When Mark lost his job after 21 years of service to a nonprofit organization, it was a devastating blow for our family. The organization was downsizing and decided to dismantle its in-house print shop, of which he was the manager. That was basically the only job he’d ever known during our entire married life, and the prospect of starting all over again was frightening. It was compounded by the fact that four out of our six family members have chronic illnesses, and so adequate health insurance is an absolute necessity.
We tried to keep the kids out of worry’s way, but weren’t completely successful. Tensions were high, and it was like walking a tightrope without a safety net. In spite of that, we rallied around Mark, assured him of our confidence in his resourcefulness and abilities, and used every opportunity to boost morale – both his and ours.
Additionally, we tried to accentuate the resourcefulness of each family member so that we could pull together as a cohesive, purposeful unit. We had to focus on what was good in our lives so that we could keep moving in a positive direction. First and foremost, that included each other. This was a crucial time for encouraging each one to do whatever he or she could to help the family and to practice sacrificial patience!
…If we judged by the images of the Holy Family on Christmas cards, we’d think they lived in total placidity. Perhaps they did at times, but likely their lives were speckled with disharmonies as well. Did St. Joseph make his decision to quietly divorce, and then in turn not divorce, Mary without any struggle? At the same time, our Blessed Mother was tending to her cousin Elizabeth as she waited for St. Joseph to make his decision, wondering if he would ever again trust her, contemplating the possibility of being stoned to death, and trying to figure out what would happen to the Child within her womb should St. Joseph abandon her. Then Jesus came, and with him came tremendous joy, but also some really tight spots… How did they handle having to suddenly pull up roots and flee to Egypt?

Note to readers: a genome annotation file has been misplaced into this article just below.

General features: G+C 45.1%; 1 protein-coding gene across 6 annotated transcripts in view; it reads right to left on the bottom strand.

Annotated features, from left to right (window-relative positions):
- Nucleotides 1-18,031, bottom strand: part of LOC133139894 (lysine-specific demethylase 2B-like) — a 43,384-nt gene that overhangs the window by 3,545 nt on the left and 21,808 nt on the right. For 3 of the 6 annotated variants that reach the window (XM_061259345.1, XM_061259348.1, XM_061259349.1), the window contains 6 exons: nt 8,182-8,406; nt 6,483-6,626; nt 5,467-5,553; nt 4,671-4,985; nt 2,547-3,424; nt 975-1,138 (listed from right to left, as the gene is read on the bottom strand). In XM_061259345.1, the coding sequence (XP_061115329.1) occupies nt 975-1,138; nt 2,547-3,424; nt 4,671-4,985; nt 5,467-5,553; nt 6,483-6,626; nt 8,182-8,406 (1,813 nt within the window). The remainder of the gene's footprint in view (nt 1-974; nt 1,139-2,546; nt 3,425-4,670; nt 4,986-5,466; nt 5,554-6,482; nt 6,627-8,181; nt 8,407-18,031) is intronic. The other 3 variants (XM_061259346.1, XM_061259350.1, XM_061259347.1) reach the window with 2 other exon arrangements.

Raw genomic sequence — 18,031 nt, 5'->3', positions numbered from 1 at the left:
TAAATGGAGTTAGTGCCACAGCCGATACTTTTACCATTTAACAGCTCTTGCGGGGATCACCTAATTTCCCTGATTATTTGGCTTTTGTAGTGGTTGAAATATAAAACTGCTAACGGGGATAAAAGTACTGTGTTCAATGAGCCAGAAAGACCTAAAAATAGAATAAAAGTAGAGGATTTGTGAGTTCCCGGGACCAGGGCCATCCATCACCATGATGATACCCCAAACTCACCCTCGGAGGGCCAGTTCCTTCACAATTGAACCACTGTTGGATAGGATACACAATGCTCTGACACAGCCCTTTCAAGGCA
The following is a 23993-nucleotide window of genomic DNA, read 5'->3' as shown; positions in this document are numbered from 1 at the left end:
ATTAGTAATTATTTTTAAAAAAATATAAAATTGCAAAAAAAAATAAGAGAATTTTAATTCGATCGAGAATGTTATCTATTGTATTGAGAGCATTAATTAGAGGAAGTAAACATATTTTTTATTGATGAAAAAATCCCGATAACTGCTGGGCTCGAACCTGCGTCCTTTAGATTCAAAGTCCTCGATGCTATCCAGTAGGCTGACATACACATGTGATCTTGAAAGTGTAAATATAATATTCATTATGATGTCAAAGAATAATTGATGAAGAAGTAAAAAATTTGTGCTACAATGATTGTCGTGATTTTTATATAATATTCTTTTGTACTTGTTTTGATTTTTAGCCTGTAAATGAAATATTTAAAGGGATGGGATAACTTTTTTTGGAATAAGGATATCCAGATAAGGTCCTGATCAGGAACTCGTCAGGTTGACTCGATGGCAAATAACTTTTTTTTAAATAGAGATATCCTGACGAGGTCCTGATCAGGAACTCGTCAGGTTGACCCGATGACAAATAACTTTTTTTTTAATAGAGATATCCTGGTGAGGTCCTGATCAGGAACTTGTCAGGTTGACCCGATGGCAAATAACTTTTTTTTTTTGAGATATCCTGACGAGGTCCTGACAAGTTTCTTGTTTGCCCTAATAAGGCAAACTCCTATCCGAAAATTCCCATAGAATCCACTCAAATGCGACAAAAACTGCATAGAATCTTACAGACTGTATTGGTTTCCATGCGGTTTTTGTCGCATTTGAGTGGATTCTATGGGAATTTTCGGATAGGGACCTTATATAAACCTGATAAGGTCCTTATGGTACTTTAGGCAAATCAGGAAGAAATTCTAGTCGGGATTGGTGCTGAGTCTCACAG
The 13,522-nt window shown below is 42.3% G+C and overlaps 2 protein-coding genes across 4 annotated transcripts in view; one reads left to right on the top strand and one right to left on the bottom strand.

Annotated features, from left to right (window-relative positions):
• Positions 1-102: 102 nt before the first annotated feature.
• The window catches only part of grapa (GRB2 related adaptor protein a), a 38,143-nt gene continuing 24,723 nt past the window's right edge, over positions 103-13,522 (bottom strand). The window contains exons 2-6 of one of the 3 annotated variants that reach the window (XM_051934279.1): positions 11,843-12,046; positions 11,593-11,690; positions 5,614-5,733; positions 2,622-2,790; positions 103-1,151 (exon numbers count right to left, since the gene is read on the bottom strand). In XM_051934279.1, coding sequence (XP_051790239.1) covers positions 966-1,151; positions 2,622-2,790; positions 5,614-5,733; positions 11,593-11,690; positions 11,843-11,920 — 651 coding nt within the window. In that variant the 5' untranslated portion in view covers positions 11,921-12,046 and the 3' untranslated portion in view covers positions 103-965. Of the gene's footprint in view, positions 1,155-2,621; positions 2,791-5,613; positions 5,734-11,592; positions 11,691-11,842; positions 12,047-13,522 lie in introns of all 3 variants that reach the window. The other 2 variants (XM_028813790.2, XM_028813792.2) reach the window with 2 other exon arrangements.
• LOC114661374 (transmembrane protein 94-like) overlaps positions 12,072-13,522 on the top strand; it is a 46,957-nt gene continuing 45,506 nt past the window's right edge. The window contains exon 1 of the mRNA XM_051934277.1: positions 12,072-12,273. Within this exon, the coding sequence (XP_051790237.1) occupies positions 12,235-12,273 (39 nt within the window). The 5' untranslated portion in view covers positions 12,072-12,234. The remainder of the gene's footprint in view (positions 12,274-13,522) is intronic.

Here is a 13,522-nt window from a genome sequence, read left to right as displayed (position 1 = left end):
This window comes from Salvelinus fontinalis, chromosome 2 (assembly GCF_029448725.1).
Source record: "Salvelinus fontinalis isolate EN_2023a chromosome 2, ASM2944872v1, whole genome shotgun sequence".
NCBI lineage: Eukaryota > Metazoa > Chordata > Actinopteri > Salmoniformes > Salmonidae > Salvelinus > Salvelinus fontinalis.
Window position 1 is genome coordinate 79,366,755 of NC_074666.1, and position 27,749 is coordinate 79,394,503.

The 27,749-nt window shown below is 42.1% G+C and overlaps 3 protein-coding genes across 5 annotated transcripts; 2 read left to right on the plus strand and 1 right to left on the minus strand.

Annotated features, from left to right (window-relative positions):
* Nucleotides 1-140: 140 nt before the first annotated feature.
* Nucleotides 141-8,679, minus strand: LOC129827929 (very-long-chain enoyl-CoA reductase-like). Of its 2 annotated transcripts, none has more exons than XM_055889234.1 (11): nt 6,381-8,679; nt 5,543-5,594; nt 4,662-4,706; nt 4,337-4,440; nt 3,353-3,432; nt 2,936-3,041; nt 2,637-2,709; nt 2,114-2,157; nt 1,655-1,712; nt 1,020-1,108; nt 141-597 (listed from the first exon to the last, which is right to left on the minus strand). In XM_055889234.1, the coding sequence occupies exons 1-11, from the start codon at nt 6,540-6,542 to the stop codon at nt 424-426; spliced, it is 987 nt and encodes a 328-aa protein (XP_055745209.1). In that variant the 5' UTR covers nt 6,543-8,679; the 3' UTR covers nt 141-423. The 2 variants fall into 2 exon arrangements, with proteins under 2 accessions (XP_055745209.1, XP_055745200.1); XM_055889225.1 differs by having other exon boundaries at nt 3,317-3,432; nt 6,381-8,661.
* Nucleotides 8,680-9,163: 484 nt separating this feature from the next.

…Think too of the complexity of their daily life. St. Joseph, although head of the family, was actually the lowliest of the three: he was just a man, while Jesus was God and the Blessed Mother was born without original sin. Nevertheless, the Blessed Mother …was a simple housewife and bound to submissiveness to her husband and service to her son. Jesus, the King of Kings, experienced all the frailties of the human condition while at the same time having the ability to rise above them. In spite of their “celebrity status,” the Holy Family lived simply and inconspicuously, waiting patiently upon each other and loving one another completely and unconditionally.
Excerpt from Chapter Five, “Good Times and Bad” from Strengthening Your Family: A Catholic Approach to Holiness at Home, © Marge Fenelon. Published by Our Sunday Visitor. Used by permission.
Award-winning author, journalist, blogger, and speaker, MARGE FENELON is weekly guest on Relevant Radio’s “Morning Air Show,” and blogger for the National Catholic Register. She’s written several books on Marian devotion and Catholic family life. Her latest title is Our Lady, Undoer of Knots: Living the Novena (A Guided Meditation from the Holy Land).
By its very nature conjugal love requires the inviolable fidelity of the spouses. This is the consequence of the gift of themselves which they make to each other. Love seeks to be definitive; it cannot be an arrangement “until further notice.” The “intimate union of marriage, as a mutual giving of two persons, and the good of the children, demand total fidelity from the spouses and require an unbreakable union between them.”
It can seem difficult, even impossible, to bind oneself for life to another human being. This makes it all the more important to proclaim the Good News that God loves us with a definitive and irrevocable love, that married couples share in this love, that it supports and sustains them, and that by their own faithfulness they can be witnesses to God’s faithful love. Spouses who with God’s grace give this witness, often in very difficult conditions, deserve the gratitude and support of the ecclesial community.
Catechism of the Catholic Church, #1646, 1648